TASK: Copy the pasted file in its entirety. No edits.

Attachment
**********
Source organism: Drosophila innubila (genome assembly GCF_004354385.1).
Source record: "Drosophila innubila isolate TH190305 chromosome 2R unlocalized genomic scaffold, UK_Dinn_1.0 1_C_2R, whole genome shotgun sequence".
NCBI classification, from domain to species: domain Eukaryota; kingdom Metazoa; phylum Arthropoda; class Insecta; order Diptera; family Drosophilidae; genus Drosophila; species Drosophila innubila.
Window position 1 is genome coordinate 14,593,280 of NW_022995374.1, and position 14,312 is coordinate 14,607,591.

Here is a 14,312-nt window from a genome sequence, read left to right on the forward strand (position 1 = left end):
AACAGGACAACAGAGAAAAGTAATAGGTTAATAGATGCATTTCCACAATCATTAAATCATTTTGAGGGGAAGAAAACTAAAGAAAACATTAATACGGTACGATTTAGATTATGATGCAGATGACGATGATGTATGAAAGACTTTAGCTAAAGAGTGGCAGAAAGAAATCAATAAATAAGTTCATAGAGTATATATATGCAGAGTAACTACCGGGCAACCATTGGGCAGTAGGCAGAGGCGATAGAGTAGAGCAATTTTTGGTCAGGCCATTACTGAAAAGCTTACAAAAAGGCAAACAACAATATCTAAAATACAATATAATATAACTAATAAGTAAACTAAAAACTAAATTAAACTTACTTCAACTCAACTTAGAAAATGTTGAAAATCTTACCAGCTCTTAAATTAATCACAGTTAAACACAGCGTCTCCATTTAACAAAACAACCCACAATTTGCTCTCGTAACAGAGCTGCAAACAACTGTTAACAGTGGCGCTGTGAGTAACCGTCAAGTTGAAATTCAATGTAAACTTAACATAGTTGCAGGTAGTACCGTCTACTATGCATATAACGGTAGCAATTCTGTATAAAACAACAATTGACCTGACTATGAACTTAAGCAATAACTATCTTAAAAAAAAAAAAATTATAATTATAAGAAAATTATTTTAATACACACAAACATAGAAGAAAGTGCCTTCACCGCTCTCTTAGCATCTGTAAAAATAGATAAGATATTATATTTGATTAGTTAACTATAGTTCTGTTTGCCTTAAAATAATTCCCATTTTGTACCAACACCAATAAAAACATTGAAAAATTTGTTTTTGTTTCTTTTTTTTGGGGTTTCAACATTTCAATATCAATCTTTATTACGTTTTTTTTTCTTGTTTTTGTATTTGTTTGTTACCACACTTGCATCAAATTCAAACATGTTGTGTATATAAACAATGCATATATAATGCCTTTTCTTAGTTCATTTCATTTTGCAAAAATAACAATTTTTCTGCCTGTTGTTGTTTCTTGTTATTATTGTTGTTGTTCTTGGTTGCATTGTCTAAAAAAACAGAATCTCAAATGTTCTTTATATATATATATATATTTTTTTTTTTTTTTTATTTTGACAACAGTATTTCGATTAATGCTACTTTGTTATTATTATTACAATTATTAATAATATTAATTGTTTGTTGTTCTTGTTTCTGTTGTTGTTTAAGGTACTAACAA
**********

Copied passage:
Source organism: Drosophila innubila (genome assembly GCF_004354385.1).
Source record: "Drosophila innubila isolate TH190305 chromosome 2R unlocalized genomic scaffold, UK_Dinn_1.0 1_C_2R, whole genome shotgun sequence".
NCBI classification, from domain to species: domain Eukaryota; kingdom Metazoa; phylum Arthropoda; class Insecta; order Diptera; family Drosophilidae; genus Drosophila; species Drosophila innubila.
Window position 1 is genome coordinate 14,593,280 of NW_022995374.1, and position 14,312 is coordinate 14,607,591.

Here is a 14,312-nt window from a genome sequence, read left to right on the forward strand (position 1 = left end):
AACAGGACAACAGAGAAAAGTAATAGGTTAATAGATGCATTTCCACAATCATTAAATCATTTTGAGGGGAAGAAAACTAAAGAAAACATTAATACGGTACGATTTAGATTATGATGCAGATGACGATGATGTATGAAAGACTTTAGCTAAAGAGTGGCAGAAAGAAATCAATAAATAAGTTCATAGAGTATATATATGCAGAGTAACTACCGGGCAACCATTGGGCAGTAGGCAGAGGCGATAGAGTAGAGCAATTTTTGGTCAGGCCATTACTGAAAAGCTTACAAAAAGGCAAACAACAATATCTAAAATACAATATAATATAACTAATAAGTAAACTAAAAACTAAATTAAACTTACTTCAACTCAACTTAGAAAATGTTGAAAATCTTACCAGCTCTTAAATTAATCACAGTTAAACACAGCGTCTCCATTTAACAAAACAACCCACAATTTGCTCTCGTAACAGAGCTGCAAACAACTGTTAACAGTGGCGCTGTGAGTAACCGTCAAGTTGAAATTCAATGTAAACTTAACATAGTTGCAGGTAGTACCGTCTACTATGCATATAACGGTAGCAATTCTGTATAAAACAACAATTGACCTGACTATGAACTTAAGCAATAACTATCTTAAAAAAAAAAAAATTATAATTATAAGAAAATTATTTTAATACACACAAACATAGAAGAAAGTGCCTTCACCGCTCTCTTAGCATCTGTAAAAATAGATAAGATATTATATTTGATTAGTTAACTATAGTTCTGTTTGCCTTAAAATAATTCCCATTTTGTACCAACACCAATAAAAACATTGAAAAATTTGTTTTTGTTTCTTTTTTTTGGGGTTTCAACATTTCAATATCAATCTTTATTACGTTTTTTTTTCTTGTTTTTGTATTTGTTTGTTACCACACTTGCATCAAATTCAAACATGTTGTGTATATAAACAATGCATATATAATGCCTTTTCTTAGTTCATTTCATTTTGCAAAAATAACAATTTTTCTGCCTGTTGTTGTTTCTTGTTATTATTGTTGTTGTTCTTGGTTGCATTGTCTAAAAAAACAGAATCTCAAATGTTCTTTATATATATATATATATTTTTTTTTTTTTTTTATTTTGACAACAGTATTTCGATTAATGCTACTTTGTTATTATTATTACAATTATTAATAATATTAATTGTTTGTTGTTCTTGTTTCTGTTGTTGTTTAAGGTACTAACAA